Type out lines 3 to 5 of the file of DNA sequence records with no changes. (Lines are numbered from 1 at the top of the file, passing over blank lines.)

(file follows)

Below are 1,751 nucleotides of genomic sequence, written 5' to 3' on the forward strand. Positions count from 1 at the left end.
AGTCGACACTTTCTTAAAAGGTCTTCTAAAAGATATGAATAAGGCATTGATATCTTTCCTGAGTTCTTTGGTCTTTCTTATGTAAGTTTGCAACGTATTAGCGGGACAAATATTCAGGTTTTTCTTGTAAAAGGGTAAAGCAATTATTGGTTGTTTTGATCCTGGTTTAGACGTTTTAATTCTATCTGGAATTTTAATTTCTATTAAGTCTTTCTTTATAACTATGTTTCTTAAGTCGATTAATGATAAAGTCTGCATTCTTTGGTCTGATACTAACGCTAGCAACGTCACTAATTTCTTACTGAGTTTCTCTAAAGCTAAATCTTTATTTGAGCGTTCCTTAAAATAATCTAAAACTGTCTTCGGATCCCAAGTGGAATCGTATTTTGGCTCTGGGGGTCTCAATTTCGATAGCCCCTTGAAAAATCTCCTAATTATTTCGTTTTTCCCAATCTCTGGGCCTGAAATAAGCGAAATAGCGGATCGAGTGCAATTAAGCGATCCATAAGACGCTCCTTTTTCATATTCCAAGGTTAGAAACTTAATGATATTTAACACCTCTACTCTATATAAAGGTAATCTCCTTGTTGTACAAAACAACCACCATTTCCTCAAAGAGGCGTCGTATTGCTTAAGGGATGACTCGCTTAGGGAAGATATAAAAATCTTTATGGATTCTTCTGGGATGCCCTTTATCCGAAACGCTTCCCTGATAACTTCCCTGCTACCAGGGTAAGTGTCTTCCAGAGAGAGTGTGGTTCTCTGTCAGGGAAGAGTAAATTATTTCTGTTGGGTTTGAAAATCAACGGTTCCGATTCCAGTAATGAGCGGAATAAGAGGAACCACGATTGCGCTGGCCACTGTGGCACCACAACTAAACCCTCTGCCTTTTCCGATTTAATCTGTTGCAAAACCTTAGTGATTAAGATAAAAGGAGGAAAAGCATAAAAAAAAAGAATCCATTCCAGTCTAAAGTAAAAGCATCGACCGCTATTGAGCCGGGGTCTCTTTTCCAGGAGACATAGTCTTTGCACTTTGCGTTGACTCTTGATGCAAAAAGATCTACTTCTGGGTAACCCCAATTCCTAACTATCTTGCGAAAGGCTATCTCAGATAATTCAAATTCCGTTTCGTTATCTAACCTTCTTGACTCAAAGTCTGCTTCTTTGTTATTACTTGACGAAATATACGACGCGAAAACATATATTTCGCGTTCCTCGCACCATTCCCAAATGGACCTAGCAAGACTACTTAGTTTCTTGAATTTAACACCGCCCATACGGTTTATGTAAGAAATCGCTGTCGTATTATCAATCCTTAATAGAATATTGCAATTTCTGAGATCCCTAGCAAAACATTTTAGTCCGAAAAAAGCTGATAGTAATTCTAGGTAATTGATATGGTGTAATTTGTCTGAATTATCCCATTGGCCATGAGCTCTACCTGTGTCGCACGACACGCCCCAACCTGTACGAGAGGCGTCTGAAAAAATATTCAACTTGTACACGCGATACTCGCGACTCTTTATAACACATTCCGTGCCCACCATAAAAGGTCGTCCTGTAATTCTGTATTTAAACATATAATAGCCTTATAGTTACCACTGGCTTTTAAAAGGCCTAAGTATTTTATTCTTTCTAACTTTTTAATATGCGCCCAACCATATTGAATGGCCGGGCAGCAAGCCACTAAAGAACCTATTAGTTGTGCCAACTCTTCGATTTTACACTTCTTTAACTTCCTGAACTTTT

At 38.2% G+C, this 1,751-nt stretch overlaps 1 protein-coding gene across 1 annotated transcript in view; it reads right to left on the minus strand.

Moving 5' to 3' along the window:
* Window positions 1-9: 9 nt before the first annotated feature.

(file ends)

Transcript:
At 38.2% G+C, this 1,751-nt stretch overlaps 1 protein-coding gene across 1 annotated transcript in view; it reads right to left on the minus strand.

Moving 5' to 3' along the window:
* Window positions 1-9: 9 nt before the first annotated feature.